Episode 3 – Part Three: Elizabeth is stunned and appalled when she learns that Charlotte Lucas has accepted a proposal from Mr Collins. When the Netherfield party departs for London in autumn, Jane stays with her modest London relatives, the Gardiners, but she soon notices that the Bingleys ignore her. After befriending Mr Wickham, Elizabeth departs for the Collinses' home in Kent in the spring. They live near Rosings, the estate of the formidable Lady Catherine de Bourgh, and as Lady Catherine is Darcy's aunt, Elizabeth meets Darcy several times. Shortly after Elizabeth learns of Darcy's direct responsibility for Jane and Bingley's separation, Darcy unexpectedly proposes to her, expressing his ardent admiration and love despite Elizabeth's inferior family connections. Elizabeth flatly rejects him, noting his arrogant, disagreeable, and proud character, and his involvement in her sister's failed romance and Mr Wickham's misfortune.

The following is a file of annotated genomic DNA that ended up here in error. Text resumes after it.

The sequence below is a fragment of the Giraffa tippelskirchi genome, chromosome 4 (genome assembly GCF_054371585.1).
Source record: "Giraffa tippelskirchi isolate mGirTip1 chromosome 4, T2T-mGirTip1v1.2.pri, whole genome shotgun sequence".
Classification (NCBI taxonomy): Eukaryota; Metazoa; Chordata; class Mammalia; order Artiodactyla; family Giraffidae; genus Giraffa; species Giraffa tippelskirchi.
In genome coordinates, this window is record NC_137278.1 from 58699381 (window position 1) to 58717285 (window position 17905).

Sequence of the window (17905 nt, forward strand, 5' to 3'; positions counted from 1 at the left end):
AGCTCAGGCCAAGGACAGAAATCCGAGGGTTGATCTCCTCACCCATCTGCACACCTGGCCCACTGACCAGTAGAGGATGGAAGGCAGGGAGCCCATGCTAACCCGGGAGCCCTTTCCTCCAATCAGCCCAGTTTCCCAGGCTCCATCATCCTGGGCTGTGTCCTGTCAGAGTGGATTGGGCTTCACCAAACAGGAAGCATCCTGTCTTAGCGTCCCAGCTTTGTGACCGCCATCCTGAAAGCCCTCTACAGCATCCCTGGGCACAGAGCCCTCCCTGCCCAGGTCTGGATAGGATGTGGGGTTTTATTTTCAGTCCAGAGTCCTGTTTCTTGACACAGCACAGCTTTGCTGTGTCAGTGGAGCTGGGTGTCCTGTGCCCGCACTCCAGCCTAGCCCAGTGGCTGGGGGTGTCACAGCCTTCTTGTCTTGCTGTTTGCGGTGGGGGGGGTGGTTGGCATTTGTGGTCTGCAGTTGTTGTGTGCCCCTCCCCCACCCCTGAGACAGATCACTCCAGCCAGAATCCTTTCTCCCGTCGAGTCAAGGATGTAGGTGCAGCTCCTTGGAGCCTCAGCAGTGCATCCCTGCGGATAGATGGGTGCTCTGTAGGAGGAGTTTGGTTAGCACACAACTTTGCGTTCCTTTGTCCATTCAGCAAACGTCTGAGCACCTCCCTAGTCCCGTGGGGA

Episode 4 – Part Four: Darcy justifies his previous actions in a long letter to Elizabeth: he misjudged Jane's affection for Bingley and exposes Wickham as a gambler who once attempted to elope with his young sister, Georgiana, to obtain her inheritance. Back at Longbourn, Mr Bennet allows Lydia to accompany the militia to Brighton as a personal friend of the militia colonel's wife. Elizabeth joins the Gardiners on a sightseeing trip to Derbyshire and visits Pemberley, Darcy's estate, during his absence. Greatly impressed by the immense scale and richness of the estate, Elizabeth listens to the housekeeper's earnest tales of her master's lifelong goodness, while Darcy refreshes from his unannounced journey home by taking a swim in a lake. After an unexpected and awkward encounter with Elizabeth, a damp Darcy is able to prevent the party's premature departure with an unusual degree of friendliness and politeness.